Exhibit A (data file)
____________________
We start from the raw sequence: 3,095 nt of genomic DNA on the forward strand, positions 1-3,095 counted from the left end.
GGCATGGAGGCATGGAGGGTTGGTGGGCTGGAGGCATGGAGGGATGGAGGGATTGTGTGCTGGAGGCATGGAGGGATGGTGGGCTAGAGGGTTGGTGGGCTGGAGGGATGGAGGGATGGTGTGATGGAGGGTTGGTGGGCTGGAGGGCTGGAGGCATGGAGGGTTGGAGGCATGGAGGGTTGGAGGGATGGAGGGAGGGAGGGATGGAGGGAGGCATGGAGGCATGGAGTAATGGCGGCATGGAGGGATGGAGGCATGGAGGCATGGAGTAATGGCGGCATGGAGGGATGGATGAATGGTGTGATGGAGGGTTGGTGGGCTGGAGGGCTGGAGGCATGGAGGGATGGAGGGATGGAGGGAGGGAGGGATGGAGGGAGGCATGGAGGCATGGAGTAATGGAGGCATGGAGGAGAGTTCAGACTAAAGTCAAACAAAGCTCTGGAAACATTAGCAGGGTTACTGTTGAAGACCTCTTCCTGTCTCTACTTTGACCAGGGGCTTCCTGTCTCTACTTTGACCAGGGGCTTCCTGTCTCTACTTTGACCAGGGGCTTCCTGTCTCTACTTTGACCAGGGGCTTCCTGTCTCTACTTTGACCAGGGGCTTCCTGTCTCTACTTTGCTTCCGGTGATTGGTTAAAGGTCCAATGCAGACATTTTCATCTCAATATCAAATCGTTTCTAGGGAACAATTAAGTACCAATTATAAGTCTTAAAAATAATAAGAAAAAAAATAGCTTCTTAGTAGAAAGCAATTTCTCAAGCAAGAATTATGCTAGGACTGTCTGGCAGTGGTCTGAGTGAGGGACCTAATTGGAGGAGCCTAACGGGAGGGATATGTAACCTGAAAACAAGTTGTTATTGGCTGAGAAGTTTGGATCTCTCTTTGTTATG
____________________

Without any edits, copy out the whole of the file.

We start from the raw sequence: 3,095 nt of genomic DNA on the forward strand, positions 1-3,095 counted from the left end.
GGCATGGAGGCATGGAGGGTTGGTGGGCTGGAGGCATGGAGGGATGGAGGGATTGTGTGCTGGAGGCATGGAGGGATGGTGGGCTAGAGGGTTGGTGGGCTGGAGGGATGGAGGGATGGTGTGATGGAGGGTTGGTGGGCTGGAGGGCTGGAGGCATGGAGGGTTGGAGGCATGGAGGGTTGGAGGGATGGAGGGAGGGAGGGATGGAGGGAGGCATGGAGGCATGGAGTAATGGCGGCATGGAGGGATGGAGGCATGGAGGCATGGAGTAATGGCGGCATGGAGGGATGGATGAATGGTGTGATGGAGGGTTGGTGGGCTGGAGGGCTGGAGGCATGGAGGGATGGAGGGATGGAGGGAGGGAGGGATGGAGGGAGGCATGGAGGCATGGAGTAATGGAGGCATGGAGGAGAGTTCAGACTAAAGTCAAACAAAGCTCTGGAAACATTAGCAGGGTTACTGTTGAAGACCTCTTCCTGTCTCTACTTTGACCAGGGGCTTCCTGTCTCTACTTTGACCAGGGGCTTCCTGTCTCTACTTTGACCAGGGGCTTCCTGTCTCTACTTTGACCAGGGGCTTCCTGTCTCTACTTTGACCAGGGGCTTCCTGTCTCTACTTTGCTTCCGGTGATTGGTTAAAGGTCCAATGCAGACATTTTCATCTCAATATCAAATCGTTTCTAGGGAACAATTAAGTACCAATTATAAGTCTTAAAAATAATAAGAAAAAAAATAGCTTCTTAGTAGAAAGCAATTTCTCAAGCAAGAATTATGCTAGGACTGTCTGGCAGTGGTCTGAGTGAGGGACCTAATTGGAGGAGCCTAACGGGAGGGATATGTAACCTGAAAACAAGTTGTTATTGGCTGAGAAGTTTGGATCTCTCTTTGTTATG